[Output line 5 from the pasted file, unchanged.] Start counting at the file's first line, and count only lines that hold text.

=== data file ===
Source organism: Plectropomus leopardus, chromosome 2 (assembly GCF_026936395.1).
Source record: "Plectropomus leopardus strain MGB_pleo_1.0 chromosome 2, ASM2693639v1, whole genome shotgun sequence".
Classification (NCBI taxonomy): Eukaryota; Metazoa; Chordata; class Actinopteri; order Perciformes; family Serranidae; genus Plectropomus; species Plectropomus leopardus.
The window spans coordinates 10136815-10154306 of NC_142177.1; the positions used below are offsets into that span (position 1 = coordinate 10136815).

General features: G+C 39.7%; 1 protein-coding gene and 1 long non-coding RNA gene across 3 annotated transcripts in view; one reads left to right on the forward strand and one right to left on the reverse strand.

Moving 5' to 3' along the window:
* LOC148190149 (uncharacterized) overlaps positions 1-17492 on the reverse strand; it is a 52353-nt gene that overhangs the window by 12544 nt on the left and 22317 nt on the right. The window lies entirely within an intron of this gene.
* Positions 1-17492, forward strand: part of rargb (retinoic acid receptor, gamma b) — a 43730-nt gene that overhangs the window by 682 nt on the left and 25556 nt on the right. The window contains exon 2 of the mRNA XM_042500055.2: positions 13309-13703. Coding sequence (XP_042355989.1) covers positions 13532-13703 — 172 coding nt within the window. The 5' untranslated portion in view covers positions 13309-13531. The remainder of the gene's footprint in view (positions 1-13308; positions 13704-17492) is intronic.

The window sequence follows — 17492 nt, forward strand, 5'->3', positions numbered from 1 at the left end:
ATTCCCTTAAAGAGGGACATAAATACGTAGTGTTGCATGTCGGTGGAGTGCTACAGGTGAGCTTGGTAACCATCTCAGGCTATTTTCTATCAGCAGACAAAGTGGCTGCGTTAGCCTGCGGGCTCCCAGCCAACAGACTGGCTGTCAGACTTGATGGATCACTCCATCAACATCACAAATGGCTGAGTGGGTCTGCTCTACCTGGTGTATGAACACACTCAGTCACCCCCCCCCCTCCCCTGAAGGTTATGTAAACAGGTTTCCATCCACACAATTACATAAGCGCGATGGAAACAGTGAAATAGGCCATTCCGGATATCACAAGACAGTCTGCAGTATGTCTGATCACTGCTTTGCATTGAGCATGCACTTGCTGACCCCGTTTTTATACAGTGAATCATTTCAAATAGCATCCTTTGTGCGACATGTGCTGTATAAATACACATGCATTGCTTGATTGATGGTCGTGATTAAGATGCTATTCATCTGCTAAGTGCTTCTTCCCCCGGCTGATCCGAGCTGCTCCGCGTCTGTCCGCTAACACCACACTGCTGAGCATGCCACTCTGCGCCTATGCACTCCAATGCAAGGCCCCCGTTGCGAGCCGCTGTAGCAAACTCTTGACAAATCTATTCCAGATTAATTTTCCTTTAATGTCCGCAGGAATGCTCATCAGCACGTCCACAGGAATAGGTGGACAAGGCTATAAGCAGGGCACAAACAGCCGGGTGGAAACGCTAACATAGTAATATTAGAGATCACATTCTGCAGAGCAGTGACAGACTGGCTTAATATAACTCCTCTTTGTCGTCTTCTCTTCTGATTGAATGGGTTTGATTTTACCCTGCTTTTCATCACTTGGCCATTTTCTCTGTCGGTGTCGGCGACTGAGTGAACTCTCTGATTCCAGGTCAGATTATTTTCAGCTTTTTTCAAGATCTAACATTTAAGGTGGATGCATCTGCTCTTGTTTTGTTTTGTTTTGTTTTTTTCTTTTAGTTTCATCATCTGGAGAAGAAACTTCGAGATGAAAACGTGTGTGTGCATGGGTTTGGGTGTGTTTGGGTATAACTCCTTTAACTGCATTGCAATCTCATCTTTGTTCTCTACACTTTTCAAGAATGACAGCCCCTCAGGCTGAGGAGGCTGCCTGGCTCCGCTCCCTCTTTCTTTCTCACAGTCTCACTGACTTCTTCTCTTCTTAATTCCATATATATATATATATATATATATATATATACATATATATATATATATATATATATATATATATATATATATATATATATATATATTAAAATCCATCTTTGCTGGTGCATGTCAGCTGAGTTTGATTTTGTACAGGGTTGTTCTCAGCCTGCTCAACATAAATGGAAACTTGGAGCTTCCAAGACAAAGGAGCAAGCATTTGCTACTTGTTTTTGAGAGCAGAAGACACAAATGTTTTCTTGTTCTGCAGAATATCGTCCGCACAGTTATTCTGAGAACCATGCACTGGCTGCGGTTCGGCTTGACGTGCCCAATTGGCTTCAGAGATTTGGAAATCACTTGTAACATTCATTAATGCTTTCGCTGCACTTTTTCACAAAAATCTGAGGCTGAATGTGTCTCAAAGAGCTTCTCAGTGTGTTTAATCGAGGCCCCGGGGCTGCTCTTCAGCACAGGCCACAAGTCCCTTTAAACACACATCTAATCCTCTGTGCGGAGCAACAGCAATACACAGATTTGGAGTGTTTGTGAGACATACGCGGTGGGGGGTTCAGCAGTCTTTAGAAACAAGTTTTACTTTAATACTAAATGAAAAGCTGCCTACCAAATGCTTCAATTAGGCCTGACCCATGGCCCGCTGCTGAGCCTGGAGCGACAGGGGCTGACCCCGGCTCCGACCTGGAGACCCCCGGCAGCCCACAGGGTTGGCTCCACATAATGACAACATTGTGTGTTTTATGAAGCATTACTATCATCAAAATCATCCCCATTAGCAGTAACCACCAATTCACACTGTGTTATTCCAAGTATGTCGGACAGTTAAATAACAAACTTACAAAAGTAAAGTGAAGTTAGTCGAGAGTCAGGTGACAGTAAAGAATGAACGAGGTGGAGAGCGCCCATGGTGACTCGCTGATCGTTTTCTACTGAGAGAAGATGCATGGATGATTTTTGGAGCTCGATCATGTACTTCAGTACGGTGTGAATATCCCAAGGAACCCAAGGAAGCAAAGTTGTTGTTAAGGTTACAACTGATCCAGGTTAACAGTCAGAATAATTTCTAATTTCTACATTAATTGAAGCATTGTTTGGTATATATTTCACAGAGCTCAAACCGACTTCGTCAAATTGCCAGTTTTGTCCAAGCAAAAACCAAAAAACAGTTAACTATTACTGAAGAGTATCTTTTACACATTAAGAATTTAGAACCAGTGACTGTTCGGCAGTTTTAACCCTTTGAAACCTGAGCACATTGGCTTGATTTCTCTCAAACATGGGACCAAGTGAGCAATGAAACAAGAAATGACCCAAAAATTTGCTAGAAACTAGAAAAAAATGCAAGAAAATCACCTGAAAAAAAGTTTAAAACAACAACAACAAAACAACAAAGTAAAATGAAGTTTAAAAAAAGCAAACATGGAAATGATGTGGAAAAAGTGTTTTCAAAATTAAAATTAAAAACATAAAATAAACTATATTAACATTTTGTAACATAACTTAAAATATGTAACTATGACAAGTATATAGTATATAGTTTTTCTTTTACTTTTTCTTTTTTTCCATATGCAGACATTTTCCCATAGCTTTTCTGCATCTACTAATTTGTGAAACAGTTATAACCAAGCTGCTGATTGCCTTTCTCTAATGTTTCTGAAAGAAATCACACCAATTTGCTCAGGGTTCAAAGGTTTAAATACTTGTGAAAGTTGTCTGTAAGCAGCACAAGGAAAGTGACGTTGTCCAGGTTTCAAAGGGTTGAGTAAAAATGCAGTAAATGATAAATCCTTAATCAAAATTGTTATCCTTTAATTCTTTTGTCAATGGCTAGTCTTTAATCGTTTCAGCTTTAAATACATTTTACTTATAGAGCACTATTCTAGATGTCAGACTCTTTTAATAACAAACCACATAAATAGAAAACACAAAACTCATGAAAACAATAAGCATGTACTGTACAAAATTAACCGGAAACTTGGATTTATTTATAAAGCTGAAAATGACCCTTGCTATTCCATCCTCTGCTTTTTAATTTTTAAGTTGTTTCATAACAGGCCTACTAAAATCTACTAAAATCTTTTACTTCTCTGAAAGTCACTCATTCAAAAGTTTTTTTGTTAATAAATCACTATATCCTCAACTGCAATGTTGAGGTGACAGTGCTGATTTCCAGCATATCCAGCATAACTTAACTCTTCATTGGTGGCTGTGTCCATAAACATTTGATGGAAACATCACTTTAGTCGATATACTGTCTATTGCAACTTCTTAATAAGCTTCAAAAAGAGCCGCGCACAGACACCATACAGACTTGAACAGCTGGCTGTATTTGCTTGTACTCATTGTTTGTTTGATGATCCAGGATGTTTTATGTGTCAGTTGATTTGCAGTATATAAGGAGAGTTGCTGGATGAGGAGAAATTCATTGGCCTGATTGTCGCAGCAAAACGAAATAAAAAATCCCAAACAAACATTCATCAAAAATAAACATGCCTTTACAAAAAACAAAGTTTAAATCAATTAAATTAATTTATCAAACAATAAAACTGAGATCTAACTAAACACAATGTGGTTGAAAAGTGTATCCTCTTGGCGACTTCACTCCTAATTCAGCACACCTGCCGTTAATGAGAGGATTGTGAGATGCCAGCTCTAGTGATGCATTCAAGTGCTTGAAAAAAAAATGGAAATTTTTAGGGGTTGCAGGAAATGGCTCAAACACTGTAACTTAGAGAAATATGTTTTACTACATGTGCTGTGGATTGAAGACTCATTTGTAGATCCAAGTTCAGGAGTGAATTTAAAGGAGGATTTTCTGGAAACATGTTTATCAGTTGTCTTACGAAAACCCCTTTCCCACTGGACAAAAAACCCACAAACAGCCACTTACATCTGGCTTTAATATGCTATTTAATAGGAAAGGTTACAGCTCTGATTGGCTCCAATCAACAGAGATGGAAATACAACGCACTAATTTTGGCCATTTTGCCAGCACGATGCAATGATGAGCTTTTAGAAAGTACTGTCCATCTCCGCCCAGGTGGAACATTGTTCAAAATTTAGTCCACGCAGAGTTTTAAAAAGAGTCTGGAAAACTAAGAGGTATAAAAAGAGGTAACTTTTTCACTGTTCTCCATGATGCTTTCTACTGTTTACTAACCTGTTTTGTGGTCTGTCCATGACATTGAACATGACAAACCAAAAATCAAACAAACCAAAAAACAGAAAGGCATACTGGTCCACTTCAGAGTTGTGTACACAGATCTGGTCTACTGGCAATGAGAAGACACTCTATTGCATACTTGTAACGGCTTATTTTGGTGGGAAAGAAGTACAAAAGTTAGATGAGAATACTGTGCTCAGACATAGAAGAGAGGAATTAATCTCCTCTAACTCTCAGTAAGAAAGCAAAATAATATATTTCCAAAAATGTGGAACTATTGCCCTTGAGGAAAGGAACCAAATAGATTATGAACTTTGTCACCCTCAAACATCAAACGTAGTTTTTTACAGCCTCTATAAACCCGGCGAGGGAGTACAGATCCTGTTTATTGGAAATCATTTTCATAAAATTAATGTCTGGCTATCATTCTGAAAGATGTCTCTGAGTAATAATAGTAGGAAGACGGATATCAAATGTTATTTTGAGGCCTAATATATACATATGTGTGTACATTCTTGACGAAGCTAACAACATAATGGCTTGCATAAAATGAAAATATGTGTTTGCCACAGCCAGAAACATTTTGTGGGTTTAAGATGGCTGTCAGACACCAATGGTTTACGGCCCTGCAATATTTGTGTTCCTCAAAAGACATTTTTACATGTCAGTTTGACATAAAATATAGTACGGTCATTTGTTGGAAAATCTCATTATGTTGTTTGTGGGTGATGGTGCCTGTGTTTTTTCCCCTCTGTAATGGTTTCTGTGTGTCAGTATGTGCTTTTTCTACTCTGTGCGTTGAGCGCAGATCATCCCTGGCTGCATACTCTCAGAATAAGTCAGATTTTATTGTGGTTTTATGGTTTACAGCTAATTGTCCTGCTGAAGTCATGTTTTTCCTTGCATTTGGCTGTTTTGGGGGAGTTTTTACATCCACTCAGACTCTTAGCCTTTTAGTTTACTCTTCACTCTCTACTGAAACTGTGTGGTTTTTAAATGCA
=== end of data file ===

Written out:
General features: G+C 39.7%; 1 protein-coding gene and 1 long non-coding RNA gene across 3 annotated transcripts in view; one reads left to right on the forward strand and one right to left on the reverse strand.